- Small crevices are a breeding ground for nasties: Little crevices, screw-on cap threads, narrow spouts, and tiny straws all create perfect environments for mold and mildew to grow; they’re both hard to clean and hard to dry.
- They play a role in a lot of household accidents: When kids are permitted to run around drinking from their cup, a fall that may have otherwise been no big deal can turn into an unexpected trip to urgent care; cuts, bruises, and even broken teeth have happened because of cup use not monitored.
- Tooth decay can be an issue: There are two ways in which improper sippy cup use can cause tooth decay. First, hard, soft, and spoutless cups all allow liquid to pass over and coat the front teeth rather than directing the liquid inside the mouth as a straw cup does; this puts sugary liquids like juice and milk in just the right place to cause tooth decay. Offering drinks like juice and milk over an extended period of time rather than in short intervals at mealtime is the other issue, which can compound the severity of this problem.
- It can lead to the early establishment of problematic eating behaviors: If little ones are given constant access to sugary drinks in their sippy cup, especially to calm them when they’re agitated, they may begin to look to the drink as a source of pleasure and pacification. This can train them to look toward food and drink as a source of comfort, a behavior pattern that’s linked to weight gain.
What sippy cup types exist, and what’s good and bad about each option?
The Pros: These traditional cups are okay for occasional use, and they tend to be less expensive than their fancier counterparts. They tend to excel at regulating the flow of liquid and preventing leaks during travel.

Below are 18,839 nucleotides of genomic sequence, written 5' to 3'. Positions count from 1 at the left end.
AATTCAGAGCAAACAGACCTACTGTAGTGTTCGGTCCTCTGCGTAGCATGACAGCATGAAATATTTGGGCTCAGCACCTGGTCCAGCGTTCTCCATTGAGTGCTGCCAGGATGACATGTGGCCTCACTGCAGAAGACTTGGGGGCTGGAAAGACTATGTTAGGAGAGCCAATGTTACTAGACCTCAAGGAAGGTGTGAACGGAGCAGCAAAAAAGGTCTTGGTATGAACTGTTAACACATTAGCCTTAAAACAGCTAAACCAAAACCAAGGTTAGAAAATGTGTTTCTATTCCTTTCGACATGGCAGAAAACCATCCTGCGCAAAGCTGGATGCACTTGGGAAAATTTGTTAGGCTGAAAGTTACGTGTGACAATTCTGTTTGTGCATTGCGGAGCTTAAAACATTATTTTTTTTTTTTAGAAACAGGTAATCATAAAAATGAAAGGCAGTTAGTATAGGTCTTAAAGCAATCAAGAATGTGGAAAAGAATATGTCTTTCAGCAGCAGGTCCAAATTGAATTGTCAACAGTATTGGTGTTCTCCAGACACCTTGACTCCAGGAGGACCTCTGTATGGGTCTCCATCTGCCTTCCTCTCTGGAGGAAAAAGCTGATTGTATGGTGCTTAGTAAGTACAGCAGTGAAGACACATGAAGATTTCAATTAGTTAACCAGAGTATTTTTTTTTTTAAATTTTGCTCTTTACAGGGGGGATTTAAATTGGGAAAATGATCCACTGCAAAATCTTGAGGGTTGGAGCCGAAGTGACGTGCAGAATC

The Cons: They’re very unhealthy for constant use, as they interfere with proper tongue positioning, the development of a mature swallow reflex, and can cause orthodontic issues.
The Pros: Unlike hard-spouted cups, they use soft plastic or silicone to create a spout which flexes to accommodate baby’s tongue and teeth to reduce the issues associated with hard-spouted counterparts.
The Cons: Though they’re healthier than hard-spouted sippy cups, silicone and soft plastic tend to degrade faster, and thoroughly cleaning them can be difficult, especially if there’s a secondary valve piece. They also still pass liquid over the front teeth, which can cause tooth decay when offering sugary drinks.
The Pros: They’re some of the best cups for promoting a mature swallow reflex and healthy tongue positioning, and they do the best job of mimicking the sensation of drinking from a regular glass.
The Cons: Getting accustomed to these cups can be tough for kids who are just transitioning away from a bottle, so they’re better for kids who are experienced with sippy cups; they also expose the teeth to sugary liquids if given.
The Pros: They’re ideal for developing healthy tongue positioning, mature swallow reflex, avoiding tooth decay and otherwise promoting good orthodontic health.
The Cons: If they’re not well-made, they can be much leakier than their spouted counterparts, and they don’t really demonstrate what drinking out of a real cup without a straw is like.
The Six Sippy Cup Safety Commandments